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Lessons from Yoda and Other Small Creatures

Lessons from Yoda and Other Small Creatures

As parents, it is our job to teach our children important life lessons. We teach them everything from how to treat others to how to tie their shoes. But amidst all of this “being the expert,” it can be easy to forget that our kids have lessons to teach us as well. And I’m not talking about warm and fuzzy stuff like smelling roses and dancing like no one is watching. (Do not be fooled. People are always watching.) In a very practical sense, kids can teach us certain things that we tend to lose sight of as we age. Specifically, I’m talking about how to embrace our creativity.

458133811_WEBWhen it comes to creative pursuits, kids follow Yoda’s teachings: “Do or do not. There is no try.” They don’t try to finger paint. They dip their chubby little fingers knuckle-deep into that paint and fling it like Jackson Pollock. They don’t try to write poetry. They just write it. They don’t let minor details such as spelling, grammar or coherency get in their way. When they tell you a knock-knock joke, they are standup comedians. When they pick up a blob of clay, they become fine sculptors. Have you ever seen a 4-year-old transform into a mixed-media master while up to his eyeballs in construction paper and googly eyes? It’s a beautiful thing.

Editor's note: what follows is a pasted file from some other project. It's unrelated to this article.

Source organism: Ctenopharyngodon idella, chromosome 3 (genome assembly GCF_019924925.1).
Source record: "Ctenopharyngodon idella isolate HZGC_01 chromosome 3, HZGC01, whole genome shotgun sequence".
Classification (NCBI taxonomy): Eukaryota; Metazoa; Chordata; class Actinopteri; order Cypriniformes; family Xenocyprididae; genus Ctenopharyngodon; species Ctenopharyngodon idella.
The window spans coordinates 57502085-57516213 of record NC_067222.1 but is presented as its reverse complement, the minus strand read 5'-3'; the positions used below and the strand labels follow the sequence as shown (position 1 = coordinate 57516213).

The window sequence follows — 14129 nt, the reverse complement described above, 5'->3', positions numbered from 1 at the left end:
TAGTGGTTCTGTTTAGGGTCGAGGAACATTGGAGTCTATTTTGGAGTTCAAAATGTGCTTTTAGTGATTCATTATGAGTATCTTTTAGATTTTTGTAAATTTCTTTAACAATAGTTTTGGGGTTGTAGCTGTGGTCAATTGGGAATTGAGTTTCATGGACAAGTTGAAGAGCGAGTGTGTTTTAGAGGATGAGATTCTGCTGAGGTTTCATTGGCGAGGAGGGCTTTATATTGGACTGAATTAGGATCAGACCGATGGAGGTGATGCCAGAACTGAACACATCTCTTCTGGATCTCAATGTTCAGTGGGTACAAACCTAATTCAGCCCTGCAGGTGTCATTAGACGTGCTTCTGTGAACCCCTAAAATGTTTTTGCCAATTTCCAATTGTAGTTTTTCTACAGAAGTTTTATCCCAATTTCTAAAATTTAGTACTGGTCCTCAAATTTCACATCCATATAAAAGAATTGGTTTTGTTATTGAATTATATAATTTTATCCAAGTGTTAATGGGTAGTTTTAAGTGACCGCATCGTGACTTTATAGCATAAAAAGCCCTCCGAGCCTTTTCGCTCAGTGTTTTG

Fading of the fairy dust

Unfortunately, this magical sprinkling of I’m-good-enough fairy dust usually wears off somewhere between 5 and 8 years old. This is when kids start to worry that their drawing of the elephant doesn’t look like the one in the book or that the way they sing “Roar” sounds different from Katy Perry’s version. As a parent, you can see this change take place. It’s like watching a light go off. Whatever gatekeeper has kept the self-consciousness away walks off the job, and doubt swoops in to take its place, all furrowed eyebrows and straight lines. Kids stop doing things and start trying to do things. And though this might be OK when it comes to sports or schoolwork (things that require mastery before advancement), when it comes to free-form creativity, it’s kind of sad.

Instinctively, we know this isn’t a good thing. We don’t want their light to go out. We don’t want them to hold their creations to someone else’s standard of perfection because we’ve been there, and we know that is the surest way to run the well dry. So we say to them, “Don’t worry about coloring inside the lines, honey.” But they still look at their picture like it’s a plate of boiled onions because even though we are saying one thing, too often we are doing another. How many times have we obsessed over wrapping a gift just so? Or tried to make a project as perfect as it looks on Pinterest, only to ultimately fail and lament it out loud? How many times have we said, “I’m just not very creative”? Our kids hear that, and they absorb it. They watch us judge ourselves, and because they view themselves as an extension of us, they apply those judgments internally. (Or completely rebel against them, but that’s a subject for another day.)